The start of a new year brings thoughts of new beginnings. For some of us, that might mean thoughts of turning our ideas into businesses.
We’ve all had “Eureka!” moments when we come up with bright ideas for that proverbial better mousetrap. If only we could build it, the world would surely beat a path to our door to buy it. A sure thing!
In reality, new businesses are never sure things. In fact, most business ventures fail. And that usually means entrepreneurs go through tremendous hardship with little to show for it at the end, other than a hard-earned education in what not to do the next time.
Perhaps some of this hardship could be avoided if entrepreneurs spent more time analyzing the feasibility of their business concept before they took the leap. Indeed, we are often approached by fledgling entrepreneurs who want help performing a “feasibility analysis.”
But what exactly is a feasibility analysis? For entrepreneurs, it basically means carefully considering all of the factors that go into making a “go” vs. “no-go” decision before pulling the trigger on a business plan and starting work on building the business. This might mean different things to different people, but here are a few factors that come to mind (some of these overlap):
- Knowledge & Experience. Do you have, or can you obtain, the knowledge and experience necessary to turn the idea into a successful business? If not, can you find and recruit co-founders that complement your strengths so that, together, you form a credible, well-rounded team? A project that might be feasible for Elon Musk or Richard Branson may be nearly impossible for all but a small handful of other people.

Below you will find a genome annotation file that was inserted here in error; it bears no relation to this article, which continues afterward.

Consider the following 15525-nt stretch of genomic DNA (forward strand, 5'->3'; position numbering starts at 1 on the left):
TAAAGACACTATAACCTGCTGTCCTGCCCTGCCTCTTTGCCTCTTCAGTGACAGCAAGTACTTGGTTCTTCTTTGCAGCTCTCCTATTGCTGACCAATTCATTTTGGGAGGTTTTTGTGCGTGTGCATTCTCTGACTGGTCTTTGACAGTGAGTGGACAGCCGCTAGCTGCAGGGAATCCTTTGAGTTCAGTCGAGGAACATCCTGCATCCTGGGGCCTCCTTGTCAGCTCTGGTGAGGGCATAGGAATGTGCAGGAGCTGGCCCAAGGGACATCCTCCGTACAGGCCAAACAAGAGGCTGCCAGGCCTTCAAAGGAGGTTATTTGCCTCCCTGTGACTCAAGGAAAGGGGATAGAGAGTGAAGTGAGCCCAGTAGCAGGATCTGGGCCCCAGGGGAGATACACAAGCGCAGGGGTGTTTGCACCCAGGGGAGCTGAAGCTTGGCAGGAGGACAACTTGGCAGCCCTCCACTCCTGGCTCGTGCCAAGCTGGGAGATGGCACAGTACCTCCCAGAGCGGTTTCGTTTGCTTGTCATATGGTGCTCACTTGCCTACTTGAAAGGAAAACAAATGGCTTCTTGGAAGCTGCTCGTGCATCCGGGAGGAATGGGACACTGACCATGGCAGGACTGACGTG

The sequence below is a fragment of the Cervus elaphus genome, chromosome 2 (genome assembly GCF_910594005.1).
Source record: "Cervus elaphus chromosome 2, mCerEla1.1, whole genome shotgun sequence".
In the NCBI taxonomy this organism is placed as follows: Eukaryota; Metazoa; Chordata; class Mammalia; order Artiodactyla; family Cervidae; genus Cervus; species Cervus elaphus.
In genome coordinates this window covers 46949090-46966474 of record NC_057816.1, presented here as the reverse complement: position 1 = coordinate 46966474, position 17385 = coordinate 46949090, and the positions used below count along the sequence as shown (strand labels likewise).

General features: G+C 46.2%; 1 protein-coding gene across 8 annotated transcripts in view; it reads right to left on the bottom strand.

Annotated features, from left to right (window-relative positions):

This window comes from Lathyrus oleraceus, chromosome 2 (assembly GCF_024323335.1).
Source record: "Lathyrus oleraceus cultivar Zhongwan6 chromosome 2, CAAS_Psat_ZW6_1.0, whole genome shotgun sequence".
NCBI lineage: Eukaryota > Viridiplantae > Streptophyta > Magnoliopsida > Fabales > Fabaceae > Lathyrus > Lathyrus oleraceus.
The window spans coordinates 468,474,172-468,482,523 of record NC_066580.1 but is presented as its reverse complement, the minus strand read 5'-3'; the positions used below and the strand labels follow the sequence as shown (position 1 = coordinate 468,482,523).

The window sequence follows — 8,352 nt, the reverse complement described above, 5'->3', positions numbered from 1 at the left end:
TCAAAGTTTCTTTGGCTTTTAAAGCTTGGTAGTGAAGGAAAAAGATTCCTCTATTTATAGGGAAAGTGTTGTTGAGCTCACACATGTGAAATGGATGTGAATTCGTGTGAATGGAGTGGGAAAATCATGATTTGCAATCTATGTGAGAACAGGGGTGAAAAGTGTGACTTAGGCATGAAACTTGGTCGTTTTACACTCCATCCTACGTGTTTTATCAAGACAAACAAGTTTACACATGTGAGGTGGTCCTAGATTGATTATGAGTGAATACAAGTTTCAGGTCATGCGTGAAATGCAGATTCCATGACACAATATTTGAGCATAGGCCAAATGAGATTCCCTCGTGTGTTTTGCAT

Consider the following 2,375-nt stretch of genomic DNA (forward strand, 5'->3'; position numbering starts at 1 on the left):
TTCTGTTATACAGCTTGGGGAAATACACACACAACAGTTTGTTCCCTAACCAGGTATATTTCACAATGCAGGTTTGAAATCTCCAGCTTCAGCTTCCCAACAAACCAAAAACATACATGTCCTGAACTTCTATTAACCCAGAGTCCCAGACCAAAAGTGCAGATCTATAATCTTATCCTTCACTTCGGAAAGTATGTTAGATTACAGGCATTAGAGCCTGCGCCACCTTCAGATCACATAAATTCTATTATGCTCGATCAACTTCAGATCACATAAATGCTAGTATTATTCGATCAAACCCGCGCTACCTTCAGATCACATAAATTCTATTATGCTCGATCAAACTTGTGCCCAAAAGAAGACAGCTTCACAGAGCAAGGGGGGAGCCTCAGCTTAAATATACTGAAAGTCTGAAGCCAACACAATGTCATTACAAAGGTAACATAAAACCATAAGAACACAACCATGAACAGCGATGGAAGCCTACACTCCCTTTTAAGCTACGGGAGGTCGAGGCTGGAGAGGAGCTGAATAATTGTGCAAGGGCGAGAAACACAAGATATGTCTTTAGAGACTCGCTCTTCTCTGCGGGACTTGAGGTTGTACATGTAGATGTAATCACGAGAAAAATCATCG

- Situational Feasibility. Some people have family obligations or other personal commitments that prevent them from committing the time and other resources needed to bring a new business to life.
- Legal Restrictions. Do you have the freedom to do what you want to do? Some people are bound by employment agreements that assign all innovations in their industry to their employer, even if they develop them on their own time. Others are bound by non-compete agreements.
- Technical Feasibility. Can your product (or service) even be built, given a finite investment? In other words, is it technically feasible? For many “simple” products, the answer is a near-certain yes. But in many other areas, the answer is less clear. For example, will you actually succeed in developing a pharmaceutical compound that works better than existing drugs? Can you develop a material that converts solar energy into electricity more cheaply than existing technologies? Can you develop software that will enable marketers to extract new insights from terabytes of data? And, if you CAN build it, will it be safe, reliable, usable, sustainable, maintainable, manufacturable, and affordable? These and other design, technical, and manufacturing challenges often require much more work than anybody can first anticipate.
- Market Feasibility. If you build it, will the market actually buy it? Many entrepreneurs make the mistake of building a product believing that everybody will want to buy the final product. But it’s exceedingly hard to predict what the public really wants. Fortune 500 companies spend billions each year on market research to predict how their new products might be received, and yet they still introduced flops like the Amazon Fire, the Microsoft Zune, New Coke, and the Ford Edsel. Failures like these become less likely if you get continuous customer feedback and iterate through the product development lifecycle (à la the Lean Startup methodology).